Date of Award
Master of Science in Biomedical Sciences
Sleep deprivation is a common occurrence among many adults that can have inherently negative effects. While some of these effects are apparent, such as fatigue, irritability, and depressed mood, some are less apparent. One less apparent effect is the increased neural activity that results from being sleep deprived. Chronic Sleep Deprivation leads to increased neurological activity over a prolonged period of time. Researchers have shown that increased neurological activity results in an increase in extracellular tau protein and increased cerebrospinal fluid levels of amyloid beta. Tau protein in particular has been implicated in neurodegeneration because of its propensity for becoming neurofibrillary tangles upon aggregation. Physicians in training in all medical specialties, also known as residents and fellows, airplane pilots, and truck drivers have been known to suffer from sleep deprivation due to the unforgiving hours and context of their work. Understanding exactly how sleep deprivation causes neurological issues and who is most likely to suffer from them is of utmost importance in attempting to reduce the incidence of neurological disorders caused by “Tauopathies” secondary to sleep deprivation. In order to assess potential risk of sleep deprivation amongst individuals in professions with unforgiving hours this review focused on the effects of sleep deprivation as it relates to neurological functions. This investigation specifically examined medical residents and follows who are highly sleep deprived when compared to the rest of the population. An additional literature review was performed in order to determine if sleeping strategies, primarily changing sleep schedules as an interventional effort, could minimize the effects of reduced sleep. If these strategies prove to be effective, this would suggest that implementation of the sleep strategies would be beneficial for the neurological wellbeing of those in training to become physicians.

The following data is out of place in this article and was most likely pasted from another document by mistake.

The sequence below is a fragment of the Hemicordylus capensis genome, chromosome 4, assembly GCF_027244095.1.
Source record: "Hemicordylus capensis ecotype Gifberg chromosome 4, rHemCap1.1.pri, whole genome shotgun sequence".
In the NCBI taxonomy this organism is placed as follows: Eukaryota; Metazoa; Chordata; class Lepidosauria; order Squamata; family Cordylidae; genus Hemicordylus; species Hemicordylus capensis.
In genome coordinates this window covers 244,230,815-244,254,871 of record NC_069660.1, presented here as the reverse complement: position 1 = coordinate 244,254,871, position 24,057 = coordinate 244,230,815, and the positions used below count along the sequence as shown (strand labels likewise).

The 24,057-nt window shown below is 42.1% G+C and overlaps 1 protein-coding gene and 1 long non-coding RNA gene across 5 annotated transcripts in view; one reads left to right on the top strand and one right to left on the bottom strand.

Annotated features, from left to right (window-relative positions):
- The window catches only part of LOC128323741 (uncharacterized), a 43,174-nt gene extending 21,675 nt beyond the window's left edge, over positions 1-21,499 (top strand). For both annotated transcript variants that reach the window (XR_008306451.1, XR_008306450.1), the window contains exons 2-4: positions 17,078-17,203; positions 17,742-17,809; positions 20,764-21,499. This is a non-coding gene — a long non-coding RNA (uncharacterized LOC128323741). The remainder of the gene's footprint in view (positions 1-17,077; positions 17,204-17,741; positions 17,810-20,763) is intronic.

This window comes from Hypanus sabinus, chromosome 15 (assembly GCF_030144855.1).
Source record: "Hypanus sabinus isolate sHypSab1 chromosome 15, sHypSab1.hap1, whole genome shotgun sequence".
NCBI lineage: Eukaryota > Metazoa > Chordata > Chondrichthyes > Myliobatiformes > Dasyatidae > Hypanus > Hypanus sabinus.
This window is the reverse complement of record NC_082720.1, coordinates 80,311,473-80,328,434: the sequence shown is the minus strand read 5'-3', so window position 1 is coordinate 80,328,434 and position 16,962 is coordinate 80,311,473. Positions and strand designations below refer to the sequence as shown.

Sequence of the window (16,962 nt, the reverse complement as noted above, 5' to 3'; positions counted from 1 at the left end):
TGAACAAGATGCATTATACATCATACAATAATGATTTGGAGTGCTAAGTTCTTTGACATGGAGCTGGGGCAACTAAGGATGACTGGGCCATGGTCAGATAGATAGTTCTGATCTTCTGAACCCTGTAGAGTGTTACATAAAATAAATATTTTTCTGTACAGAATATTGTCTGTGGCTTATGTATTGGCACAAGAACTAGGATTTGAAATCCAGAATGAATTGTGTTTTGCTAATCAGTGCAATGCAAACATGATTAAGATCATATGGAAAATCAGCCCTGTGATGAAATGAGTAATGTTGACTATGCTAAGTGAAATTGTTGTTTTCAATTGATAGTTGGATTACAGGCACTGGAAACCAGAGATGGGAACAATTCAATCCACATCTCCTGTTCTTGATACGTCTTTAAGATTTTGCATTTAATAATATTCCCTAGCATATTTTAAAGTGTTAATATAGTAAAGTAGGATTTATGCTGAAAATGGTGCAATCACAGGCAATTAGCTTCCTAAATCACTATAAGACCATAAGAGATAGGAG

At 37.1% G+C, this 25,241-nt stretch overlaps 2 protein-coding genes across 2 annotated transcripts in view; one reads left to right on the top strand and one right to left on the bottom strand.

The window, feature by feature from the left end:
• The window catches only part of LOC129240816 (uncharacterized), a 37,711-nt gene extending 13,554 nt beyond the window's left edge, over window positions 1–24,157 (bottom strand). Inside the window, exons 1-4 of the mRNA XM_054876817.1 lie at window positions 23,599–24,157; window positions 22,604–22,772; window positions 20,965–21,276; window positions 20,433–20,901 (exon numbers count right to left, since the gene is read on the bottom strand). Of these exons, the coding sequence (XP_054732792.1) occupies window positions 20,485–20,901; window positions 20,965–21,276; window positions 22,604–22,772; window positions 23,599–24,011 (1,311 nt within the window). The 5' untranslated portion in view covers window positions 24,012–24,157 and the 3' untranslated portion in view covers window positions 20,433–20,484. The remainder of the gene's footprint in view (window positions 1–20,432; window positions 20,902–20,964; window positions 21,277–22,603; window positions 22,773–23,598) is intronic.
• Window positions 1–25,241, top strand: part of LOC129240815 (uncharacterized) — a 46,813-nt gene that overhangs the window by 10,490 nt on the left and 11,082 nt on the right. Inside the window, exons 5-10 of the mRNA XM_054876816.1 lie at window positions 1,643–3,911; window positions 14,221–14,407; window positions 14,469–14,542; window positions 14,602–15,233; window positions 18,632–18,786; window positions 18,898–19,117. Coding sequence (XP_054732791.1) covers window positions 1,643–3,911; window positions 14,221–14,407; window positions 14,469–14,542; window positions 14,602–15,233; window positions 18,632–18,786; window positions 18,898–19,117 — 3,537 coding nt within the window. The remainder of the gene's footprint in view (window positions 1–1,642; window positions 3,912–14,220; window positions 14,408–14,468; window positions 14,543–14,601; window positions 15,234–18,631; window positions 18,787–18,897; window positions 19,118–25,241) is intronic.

Rovito, Peter V., "Sleep Deprivation Induced Tauopathies" (2020). PCOM Capstone Projects. 12.